The third question results from the abolition of the current exemption clause of Art. 9 e) and the loss of flexibility it entails: wouldn’t this create difficulties in some Member States as to the division of competences and the balance of powers between judges, prosecutors, and the police? When assessing such difficulties, however, one should not forget the impact of the new proposed text, which is the instrument of a new generation for cooperation in criminal matters, i.e., a regulation.
A missed opportunity needs to be highlighted as well: further steps could have been taken down the road towards more approximation between national members and especially towards the definition of a common profile. The silence of the proposal concerning the appointment criteria of the national members is quite surprising. It is neither consistent nor understandable to approximate the national members’ powers but not their appointment conditions. It would, for example, be necessary to require a high level of and longstanding practical experience in the field of criminal justice.15
2) The 2008 Eurojust decision enhanced the national authorities’ duties in terms of the transmission of information to Eurojust.16 The draft Eurojust regulation pursues such a shift.17 The need for Eurojust to receive proper information is, of course, essential.
From the first national reports of the 6th round of peer evaluation, however, it appears that the implementation of Art. 13 of the Eurojust decision raises difficulties and that Eurojust’s feedback on the basis of Art. 13a) could be improved.18 Consequently, the question arises as to whether it is a good idea to aim for a strengthening of the duties of national authorities in this respect without first analyzing these difficulties.
3) The 2008 decision already brought specifications regarding Eurojust’s relations with some partners19 but they were limited. The draft Eurojust regulation offers more clarifications. Art. 40 about the Eurojust-Europol relations is one example: it foresees the access for Europol to Eurojust information. In fact, it ensures reciprocity, since it more or less mirrors Art. 27 of the draft Europol regulation.20 But the precisions are still too limited. For instance, Art. 42, para 2 of the draft Eurojust regulation regarding its relations with OLAF is even more restricted than the current Art. 26 of the Eurojust decision.
The articulation and complementarity between the existing actors need to be further reflected upon. Two examples can be mentioned. The first example concerns the relations between Eurojust and Europol. Eurojust’s role in the joint investigative teams (JITs) is strengthened,21 which is positive. These provisions are quite similar, however, to the provisions on Europol’s role in the JITs as proposed in the draft Europol regulation.22 This creates a risk of overlap of mandates and tasks between the two agencies. The second example is related to the relations between Eurojust and the EPPO: both draft regulations23 show a lack of vision as to the implementation of the expression in Art. 86 TFEU “from Eurojust.” One can even wonder whether such expression is implemented by the proposal, Eurojust and the EPPO clearly being conceived as two different bodies. If the growing idea is to “nationalize” the EPPO as much as possible, then I plead for much more integration between the two bodies.
There is also a lack of consistency between the respective instruments. Two examples can be mentioned here as well. First, there are discrepancies between the lists of types of offences, which Eurojust and Europol are competent for, in spite of the Commission’s will to ensure that they are identical.24 Second, the articulation of competences between Eurojust and the EPPO regarding PIF crimes is unclear. Art. 3, para 1 of the draft Eurojust regulation excludes Eurojust’s competence in the field of protection of the EU’s financial interests (PIF), which is problematic, since it should support the EPPO in the PIF field anyway. Besides, there is a contradiction between Art. 3, para 1 excluding Eurojust’s competence in the PIF field and in Annex 1 of the proposal on Eurojust, which mentions PIF among its fields of competence.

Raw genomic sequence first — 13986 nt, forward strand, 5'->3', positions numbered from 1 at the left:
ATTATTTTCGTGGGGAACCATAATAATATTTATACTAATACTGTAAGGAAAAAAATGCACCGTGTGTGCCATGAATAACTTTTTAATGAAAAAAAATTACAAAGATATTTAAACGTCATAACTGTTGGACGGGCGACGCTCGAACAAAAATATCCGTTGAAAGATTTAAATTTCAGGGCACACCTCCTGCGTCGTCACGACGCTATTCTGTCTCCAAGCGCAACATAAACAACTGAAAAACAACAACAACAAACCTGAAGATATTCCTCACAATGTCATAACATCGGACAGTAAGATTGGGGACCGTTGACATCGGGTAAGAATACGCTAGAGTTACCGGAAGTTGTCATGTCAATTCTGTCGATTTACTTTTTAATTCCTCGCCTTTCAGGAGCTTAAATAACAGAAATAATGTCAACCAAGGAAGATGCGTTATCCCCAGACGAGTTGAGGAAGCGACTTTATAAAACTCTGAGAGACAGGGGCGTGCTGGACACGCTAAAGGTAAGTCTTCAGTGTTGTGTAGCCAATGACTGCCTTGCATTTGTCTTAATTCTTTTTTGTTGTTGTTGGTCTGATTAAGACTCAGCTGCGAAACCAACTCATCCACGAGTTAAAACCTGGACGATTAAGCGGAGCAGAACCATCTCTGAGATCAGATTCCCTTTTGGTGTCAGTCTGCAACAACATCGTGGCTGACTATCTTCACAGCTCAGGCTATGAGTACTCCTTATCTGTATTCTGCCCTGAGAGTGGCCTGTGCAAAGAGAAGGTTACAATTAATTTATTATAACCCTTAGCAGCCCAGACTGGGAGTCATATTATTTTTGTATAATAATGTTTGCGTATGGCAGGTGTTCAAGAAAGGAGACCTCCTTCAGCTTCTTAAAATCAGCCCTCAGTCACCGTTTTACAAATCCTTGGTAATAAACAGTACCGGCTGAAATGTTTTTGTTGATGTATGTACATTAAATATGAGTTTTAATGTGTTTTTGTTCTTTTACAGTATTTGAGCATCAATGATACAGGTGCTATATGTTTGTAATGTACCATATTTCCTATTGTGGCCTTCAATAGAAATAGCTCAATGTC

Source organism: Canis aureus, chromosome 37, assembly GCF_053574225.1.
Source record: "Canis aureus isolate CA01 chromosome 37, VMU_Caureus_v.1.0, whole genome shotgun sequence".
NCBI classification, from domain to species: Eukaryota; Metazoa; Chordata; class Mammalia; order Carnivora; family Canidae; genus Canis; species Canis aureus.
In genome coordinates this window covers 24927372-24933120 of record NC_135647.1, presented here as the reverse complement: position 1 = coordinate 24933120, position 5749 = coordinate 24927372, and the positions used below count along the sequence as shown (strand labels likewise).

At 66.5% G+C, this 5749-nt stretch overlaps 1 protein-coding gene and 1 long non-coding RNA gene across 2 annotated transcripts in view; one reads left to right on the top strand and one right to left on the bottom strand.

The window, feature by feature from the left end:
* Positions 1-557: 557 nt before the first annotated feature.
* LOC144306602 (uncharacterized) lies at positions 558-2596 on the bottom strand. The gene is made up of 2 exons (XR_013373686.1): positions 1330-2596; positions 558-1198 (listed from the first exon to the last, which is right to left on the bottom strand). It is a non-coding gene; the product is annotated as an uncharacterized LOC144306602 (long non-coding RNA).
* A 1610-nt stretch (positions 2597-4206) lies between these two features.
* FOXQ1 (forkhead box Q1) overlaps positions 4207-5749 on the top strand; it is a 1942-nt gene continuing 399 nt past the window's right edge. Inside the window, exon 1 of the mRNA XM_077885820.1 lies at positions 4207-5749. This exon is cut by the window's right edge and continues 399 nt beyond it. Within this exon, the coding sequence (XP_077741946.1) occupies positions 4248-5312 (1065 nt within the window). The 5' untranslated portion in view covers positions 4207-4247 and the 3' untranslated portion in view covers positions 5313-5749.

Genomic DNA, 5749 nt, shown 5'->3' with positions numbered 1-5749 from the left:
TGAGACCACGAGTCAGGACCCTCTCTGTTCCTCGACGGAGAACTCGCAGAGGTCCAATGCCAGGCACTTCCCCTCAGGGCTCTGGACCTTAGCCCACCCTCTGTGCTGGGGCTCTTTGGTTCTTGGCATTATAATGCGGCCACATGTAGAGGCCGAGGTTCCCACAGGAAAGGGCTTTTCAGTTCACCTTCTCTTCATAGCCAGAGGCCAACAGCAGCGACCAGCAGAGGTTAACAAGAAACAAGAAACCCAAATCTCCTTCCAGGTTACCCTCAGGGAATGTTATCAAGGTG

A missed opportunity should also be emphasized: the draft regulation does not organize a clear distribution of tasks and of cases between Eurojust and the European Judicial Network (EJN).25 Consequently, the problematic and usual issue of the complementarity between both actors remains. This is regrettable, all the more so as this issue was explicitly mentioned in nearly every national report published within the framework of the 6th round of evaluation.
A third major improvement is the strengthening of the European nature of Eurojust, which is particularly represented by the abolition of the distinction between the national members’ powers exercised as competent national authorities and as Eurojust national members. According to the proposal, national members should always be acting as “Eurojust” when exercising their operational functions26 and no longer as national authorities. This is, of course, an important novelty if it favors the emergence of European interests and if it allows the national members to better serve the EU criminal justice area.
Two remarks are permitted in this context. First, such a change does not result in the end of Eurojust’s hybridity.27 The national members would still wear “two hats:” they would only act as members of the college of Eurojust in their operational functions but continue to be national representatives in their management functions. Second, the abolition of the distinction between the national members’ powers exercised as competent national authorities and as Eurojust national members could be “une arme à double tranchant,” i.e., entail a “perverse effect,” namely the loss of their embedment in the national judicial landscape. It is essential to have national members with a double anchorage, both at the national and European levels.